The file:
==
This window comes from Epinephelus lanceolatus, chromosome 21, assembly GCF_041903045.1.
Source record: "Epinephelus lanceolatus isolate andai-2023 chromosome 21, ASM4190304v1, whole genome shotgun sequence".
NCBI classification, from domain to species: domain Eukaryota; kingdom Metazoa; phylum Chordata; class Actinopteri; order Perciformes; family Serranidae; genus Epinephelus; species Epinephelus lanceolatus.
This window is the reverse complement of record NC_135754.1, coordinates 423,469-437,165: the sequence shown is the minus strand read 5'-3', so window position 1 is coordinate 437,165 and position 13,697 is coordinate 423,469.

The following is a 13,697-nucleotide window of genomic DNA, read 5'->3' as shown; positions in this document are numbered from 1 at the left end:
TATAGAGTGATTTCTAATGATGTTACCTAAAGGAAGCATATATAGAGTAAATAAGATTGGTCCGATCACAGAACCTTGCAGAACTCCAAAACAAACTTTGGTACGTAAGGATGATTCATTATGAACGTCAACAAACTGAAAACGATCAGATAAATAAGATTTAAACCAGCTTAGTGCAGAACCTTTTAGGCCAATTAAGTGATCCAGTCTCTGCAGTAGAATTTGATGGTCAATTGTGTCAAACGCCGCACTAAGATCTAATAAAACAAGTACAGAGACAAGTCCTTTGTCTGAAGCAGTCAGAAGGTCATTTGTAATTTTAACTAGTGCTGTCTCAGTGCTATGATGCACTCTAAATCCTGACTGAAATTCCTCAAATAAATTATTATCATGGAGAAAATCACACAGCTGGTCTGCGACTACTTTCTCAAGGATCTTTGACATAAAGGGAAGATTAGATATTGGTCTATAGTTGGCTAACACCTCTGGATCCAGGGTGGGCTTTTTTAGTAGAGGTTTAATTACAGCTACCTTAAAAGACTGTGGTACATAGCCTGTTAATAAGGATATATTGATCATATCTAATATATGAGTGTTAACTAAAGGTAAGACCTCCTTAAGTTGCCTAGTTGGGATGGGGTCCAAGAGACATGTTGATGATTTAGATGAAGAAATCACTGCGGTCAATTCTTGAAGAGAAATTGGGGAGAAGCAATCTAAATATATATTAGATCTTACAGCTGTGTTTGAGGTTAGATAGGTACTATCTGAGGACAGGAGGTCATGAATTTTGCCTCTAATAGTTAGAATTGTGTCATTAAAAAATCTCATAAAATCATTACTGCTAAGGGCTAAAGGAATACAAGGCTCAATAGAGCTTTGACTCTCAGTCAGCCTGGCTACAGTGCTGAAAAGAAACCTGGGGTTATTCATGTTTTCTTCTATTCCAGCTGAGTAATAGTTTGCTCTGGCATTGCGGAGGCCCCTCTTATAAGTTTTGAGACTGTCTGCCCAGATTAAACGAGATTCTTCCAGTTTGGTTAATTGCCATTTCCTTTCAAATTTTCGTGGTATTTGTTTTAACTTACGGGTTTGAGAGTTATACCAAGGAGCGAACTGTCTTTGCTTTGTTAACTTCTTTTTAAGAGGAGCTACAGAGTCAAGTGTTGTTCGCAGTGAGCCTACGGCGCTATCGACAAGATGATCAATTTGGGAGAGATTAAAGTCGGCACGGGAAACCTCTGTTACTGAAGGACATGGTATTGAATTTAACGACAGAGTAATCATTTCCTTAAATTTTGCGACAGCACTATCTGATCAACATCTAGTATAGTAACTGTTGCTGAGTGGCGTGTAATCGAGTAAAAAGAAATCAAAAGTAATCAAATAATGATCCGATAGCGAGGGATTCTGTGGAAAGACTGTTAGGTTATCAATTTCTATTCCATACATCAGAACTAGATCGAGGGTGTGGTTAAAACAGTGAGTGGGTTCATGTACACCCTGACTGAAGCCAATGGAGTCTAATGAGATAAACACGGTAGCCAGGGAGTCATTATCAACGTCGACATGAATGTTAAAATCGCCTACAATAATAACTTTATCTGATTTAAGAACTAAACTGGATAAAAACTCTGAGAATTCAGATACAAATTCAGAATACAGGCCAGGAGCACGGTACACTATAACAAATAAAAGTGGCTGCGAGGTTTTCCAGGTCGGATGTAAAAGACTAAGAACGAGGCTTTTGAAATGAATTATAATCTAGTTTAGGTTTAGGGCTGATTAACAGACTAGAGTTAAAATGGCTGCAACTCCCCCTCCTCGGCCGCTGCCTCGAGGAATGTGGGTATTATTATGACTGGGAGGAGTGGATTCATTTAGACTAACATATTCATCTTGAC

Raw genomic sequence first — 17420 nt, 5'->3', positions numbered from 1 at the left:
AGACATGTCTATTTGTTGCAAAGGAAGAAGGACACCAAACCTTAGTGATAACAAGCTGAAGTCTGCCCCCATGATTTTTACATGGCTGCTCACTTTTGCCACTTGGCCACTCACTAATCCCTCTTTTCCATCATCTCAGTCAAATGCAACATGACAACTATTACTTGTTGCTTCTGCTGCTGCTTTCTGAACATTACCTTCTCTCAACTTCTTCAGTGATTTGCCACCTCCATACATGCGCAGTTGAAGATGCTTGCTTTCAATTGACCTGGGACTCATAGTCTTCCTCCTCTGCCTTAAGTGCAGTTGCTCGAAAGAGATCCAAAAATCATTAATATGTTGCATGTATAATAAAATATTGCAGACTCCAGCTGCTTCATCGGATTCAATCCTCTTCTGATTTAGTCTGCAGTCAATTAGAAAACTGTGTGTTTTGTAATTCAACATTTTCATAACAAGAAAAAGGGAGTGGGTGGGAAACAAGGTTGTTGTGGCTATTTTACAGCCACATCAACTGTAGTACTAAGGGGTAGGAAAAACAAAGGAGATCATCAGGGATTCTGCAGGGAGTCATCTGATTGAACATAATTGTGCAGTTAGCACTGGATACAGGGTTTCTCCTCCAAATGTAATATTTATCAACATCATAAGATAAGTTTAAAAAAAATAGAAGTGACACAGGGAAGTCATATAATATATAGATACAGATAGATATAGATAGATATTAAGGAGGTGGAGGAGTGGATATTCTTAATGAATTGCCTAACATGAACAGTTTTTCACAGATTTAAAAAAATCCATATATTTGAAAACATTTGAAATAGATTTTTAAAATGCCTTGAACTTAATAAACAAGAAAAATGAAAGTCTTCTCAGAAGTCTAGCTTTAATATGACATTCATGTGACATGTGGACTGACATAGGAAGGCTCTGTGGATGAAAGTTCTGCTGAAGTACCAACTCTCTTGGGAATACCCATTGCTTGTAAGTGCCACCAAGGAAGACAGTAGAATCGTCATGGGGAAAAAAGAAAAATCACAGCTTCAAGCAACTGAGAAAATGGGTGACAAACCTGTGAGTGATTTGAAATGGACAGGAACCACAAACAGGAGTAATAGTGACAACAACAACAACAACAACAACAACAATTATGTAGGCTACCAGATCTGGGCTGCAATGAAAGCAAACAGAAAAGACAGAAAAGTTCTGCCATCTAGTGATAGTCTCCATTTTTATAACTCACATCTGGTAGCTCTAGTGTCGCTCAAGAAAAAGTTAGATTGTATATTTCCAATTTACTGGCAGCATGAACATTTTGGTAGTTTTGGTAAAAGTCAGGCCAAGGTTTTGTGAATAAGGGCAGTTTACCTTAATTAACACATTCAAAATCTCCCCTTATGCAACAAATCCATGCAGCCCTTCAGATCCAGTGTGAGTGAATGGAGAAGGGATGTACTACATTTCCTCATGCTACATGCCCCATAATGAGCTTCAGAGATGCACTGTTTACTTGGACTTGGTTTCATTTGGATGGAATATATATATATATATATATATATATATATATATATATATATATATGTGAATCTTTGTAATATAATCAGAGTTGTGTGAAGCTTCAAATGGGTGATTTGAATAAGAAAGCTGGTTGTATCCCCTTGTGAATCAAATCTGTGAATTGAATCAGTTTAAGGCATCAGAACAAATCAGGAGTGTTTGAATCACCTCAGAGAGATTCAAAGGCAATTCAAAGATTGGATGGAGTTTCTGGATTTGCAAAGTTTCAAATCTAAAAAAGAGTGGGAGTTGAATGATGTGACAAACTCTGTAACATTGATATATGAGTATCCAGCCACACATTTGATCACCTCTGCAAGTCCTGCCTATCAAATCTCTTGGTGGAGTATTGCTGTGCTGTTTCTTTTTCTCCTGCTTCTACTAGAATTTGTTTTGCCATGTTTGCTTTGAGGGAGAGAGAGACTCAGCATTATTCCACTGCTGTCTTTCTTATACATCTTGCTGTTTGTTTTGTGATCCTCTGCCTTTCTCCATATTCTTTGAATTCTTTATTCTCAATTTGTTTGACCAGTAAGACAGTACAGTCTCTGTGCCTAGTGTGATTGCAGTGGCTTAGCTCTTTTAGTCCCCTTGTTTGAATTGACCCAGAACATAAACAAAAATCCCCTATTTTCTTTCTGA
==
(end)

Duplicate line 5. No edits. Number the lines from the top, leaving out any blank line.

The following is a 13,697-nucleotide window of genomic DNA, read 5'->3' as shown; positions in this document are numbered from 1 at the left end: